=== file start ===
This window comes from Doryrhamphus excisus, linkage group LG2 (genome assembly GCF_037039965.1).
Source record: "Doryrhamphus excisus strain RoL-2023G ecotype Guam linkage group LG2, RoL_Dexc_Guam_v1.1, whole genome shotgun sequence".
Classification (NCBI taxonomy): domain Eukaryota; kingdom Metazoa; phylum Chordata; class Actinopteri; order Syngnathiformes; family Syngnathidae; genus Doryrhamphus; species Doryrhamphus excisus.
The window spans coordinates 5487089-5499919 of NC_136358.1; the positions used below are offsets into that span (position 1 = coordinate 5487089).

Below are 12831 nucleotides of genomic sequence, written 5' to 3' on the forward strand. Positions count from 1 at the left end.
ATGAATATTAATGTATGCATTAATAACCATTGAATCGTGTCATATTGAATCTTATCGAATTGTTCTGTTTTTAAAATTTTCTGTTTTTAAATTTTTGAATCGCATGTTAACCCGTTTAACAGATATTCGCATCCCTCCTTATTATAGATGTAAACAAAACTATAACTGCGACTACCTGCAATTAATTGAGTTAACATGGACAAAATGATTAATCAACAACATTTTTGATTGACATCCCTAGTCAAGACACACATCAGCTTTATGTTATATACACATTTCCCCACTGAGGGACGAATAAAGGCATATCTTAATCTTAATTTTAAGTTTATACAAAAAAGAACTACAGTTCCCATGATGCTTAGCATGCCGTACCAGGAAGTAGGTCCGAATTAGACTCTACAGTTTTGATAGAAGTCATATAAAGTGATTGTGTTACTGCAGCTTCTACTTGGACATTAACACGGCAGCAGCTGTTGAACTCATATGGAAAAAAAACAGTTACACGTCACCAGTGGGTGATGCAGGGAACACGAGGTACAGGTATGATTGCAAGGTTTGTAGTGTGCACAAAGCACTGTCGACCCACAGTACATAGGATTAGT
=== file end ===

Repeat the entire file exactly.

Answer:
This window comes from Doryrhamphus excisus, linkage group LG2 (genome assembly GCF_037039965.1).
Source record: "Doryrhamphus excisus strain RoL-2023G ecotype Guam linkage group LG2, RoL_Dexc_Guam_v1.1, whole genome shotgun sequence".
Classification (NCBI taxonomy): domain Eukaryota; kingdom Metazoa; phylum Chordata; class Actinopteri; order Syngnathiformes; family Syngnathidae; genus Doryrhamphus; species Doryrhamphus excisus.
The window spans coordinates 5487089-5499919 of NC_136358.1; the positions used below are offsets into that span (position 1 = coordinate 5487089).

Below are 12831 nucleotides of genomic sequence, written 5' to 3' on the forward strand. Positions count from 1 at the left end.
ATGAATATTAATGTATGCATTAATAACCATTGAATCGTGTCATATTGAATCTTATCGAATTGTTCTGTTTTTAAAATTTTCTGTTTTTAAATTTTTGAATCGCATGTTAACCCGTTTAACAGATATTCGCATCCCTCCTTATTATAGATGTAAACAAAACTATAACTGCGACTACCTGCAATTAATTGAGTTAACATGGACAAAATGATTAATCAACAACATTTTTGATTGACATCCCTAGTCAAGACACACATCAGCTTTATGTTATATACACATTTCCCCACTGAGGGACGAATAAAGGCATATCTTAATCTTAATTTTAAGTTTATACAAAAAAGAACTACAGTTCCCATGATGCTTAGCATGCCGTACCAGGAAGTAGGTCCGAATTAGACTCTACAGTTTTGATAGAAGTCATATAAAGTGATTGTGTTACTGCAGCTTCTACTTGGACATTAACACGGCAGCAGCTGTTGAACTCATATGGAAAAAAAACAGTTACACGTCACCAGTGGGTGATGCAGGGAACACGAGGTACAGGTATGATTGCAAGGTTTGTAGTGTGCACAAAGCACTGTCGACCCACAGTACATAGGATTAGT